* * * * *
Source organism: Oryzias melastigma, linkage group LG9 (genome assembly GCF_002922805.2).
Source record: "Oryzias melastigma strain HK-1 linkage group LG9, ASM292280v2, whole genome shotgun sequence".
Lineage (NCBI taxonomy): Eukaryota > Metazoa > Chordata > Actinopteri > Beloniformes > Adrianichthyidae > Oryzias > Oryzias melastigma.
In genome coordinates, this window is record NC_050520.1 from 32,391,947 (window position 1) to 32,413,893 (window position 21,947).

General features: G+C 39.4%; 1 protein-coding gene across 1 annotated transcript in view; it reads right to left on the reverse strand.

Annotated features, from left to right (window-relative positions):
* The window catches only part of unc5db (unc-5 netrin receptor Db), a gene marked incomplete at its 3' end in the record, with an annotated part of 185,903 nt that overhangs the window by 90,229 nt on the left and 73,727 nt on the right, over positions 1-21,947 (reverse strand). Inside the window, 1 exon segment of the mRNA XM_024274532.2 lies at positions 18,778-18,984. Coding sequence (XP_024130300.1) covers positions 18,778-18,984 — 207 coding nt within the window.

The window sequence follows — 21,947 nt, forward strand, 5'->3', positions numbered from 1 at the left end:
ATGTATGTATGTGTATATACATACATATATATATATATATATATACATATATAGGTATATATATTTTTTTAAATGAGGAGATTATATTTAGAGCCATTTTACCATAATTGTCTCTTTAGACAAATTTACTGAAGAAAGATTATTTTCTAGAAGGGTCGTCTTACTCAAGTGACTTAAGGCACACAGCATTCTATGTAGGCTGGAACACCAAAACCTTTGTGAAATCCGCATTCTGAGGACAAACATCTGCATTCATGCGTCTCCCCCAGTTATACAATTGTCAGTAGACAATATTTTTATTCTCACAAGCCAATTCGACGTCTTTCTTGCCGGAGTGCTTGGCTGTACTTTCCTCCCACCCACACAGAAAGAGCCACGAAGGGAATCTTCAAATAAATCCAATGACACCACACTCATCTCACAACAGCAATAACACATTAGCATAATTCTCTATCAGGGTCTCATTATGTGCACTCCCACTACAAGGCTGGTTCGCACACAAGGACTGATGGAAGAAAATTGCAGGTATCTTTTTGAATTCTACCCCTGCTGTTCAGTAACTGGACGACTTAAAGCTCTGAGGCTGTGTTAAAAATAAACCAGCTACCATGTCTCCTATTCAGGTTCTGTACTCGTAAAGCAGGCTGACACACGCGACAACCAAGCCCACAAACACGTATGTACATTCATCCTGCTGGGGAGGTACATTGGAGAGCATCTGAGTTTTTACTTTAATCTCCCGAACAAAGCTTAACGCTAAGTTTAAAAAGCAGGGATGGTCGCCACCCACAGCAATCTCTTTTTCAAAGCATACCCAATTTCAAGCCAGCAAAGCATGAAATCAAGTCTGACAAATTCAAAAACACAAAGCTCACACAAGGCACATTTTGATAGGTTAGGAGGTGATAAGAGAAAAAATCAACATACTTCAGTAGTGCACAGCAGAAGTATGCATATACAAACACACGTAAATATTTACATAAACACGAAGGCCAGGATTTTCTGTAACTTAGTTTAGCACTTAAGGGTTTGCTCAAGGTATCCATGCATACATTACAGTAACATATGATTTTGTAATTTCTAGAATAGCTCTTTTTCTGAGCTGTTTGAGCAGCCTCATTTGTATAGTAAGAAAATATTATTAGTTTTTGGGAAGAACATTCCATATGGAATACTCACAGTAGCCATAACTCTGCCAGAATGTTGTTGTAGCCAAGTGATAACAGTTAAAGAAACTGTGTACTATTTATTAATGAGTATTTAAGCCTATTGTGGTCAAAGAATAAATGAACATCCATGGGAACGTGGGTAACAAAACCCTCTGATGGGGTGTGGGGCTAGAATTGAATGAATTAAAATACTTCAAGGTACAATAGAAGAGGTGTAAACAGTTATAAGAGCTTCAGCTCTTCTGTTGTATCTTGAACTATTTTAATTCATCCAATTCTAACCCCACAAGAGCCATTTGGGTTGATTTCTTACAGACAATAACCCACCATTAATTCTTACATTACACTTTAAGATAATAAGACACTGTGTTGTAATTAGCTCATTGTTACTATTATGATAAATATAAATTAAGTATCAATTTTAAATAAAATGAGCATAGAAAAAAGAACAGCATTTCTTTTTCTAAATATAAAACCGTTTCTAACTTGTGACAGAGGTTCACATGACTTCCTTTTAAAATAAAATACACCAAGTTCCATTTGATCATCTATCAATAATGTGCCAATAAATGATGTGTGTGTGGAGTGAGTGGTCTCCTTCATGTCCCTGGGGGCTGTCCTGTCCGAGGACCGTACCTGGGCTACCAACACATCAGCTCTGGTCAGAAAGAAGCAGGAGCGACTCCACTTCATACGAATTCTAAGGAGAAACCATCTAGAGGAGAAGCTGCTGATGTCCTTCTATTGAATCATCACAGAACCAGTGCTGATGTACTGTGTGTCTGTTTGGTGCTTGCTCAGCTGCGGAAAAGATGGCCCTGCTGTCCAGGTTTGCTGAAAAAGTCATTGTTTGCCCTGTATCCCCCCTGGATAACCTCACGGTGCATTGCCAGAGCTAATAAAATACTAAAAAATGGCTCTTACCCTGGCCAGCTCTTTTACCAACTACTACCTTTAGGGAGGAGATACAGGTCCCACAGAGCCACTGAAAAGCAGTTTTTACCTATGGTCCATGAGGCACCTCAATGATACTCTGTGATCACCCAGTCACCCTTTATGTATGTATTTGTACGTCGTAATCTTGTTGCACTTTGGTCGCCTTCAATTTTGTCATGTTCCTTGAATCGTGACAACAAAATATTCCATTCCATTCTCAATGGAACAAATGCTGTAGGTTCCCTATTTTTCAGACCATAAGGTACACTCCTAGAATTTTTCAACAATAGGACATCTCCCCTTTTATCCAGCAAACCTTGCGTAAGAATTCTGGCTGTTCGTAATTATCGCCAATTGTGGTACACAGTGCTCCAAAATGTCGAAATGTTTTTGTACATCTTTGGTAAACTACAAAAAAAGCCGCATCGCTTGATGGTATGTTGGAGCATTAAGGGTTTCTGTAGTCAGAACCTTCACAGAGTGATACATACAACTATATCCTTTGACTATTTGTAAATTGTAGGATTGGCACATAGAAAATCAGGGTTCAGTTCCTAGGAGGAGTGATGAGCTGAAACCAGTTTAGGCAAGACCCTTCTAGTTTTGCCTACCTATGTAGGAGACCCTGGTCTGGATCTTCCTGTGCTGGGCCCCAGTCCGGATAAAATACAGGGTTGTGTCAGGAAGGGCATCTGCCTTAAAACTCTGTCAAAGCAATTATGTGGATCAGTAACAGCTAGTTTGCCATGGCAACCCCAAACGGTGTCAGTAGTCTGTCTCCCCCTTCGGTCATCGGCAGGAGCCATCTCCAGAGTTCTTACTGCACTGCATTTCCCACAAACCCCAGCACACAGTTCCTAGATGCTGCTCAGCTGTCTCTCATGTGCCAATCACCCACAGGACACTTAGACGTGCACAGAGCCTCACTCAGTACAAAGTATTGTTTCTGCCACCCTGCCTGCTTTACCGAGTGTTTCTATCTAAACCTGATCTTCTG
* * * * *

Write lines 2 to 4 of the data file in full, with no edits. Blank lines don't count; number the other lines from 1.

Source record: "Oryzias melastigma strain HK-1 linkage group LG9, ASM292280v2, whole genome shotgun sequence".
Lineage (NCBI taxonomy): Eukaryota > Metazoa > Chordata > Actinopteri > Beloniformes > Adrianichthyidae > Oryzias > Oryzias melastigma.
In genome coordinates, this window is record NC_050520.1 from 32,391,947 (window position 1) to 32,413,893 (window position 21,947).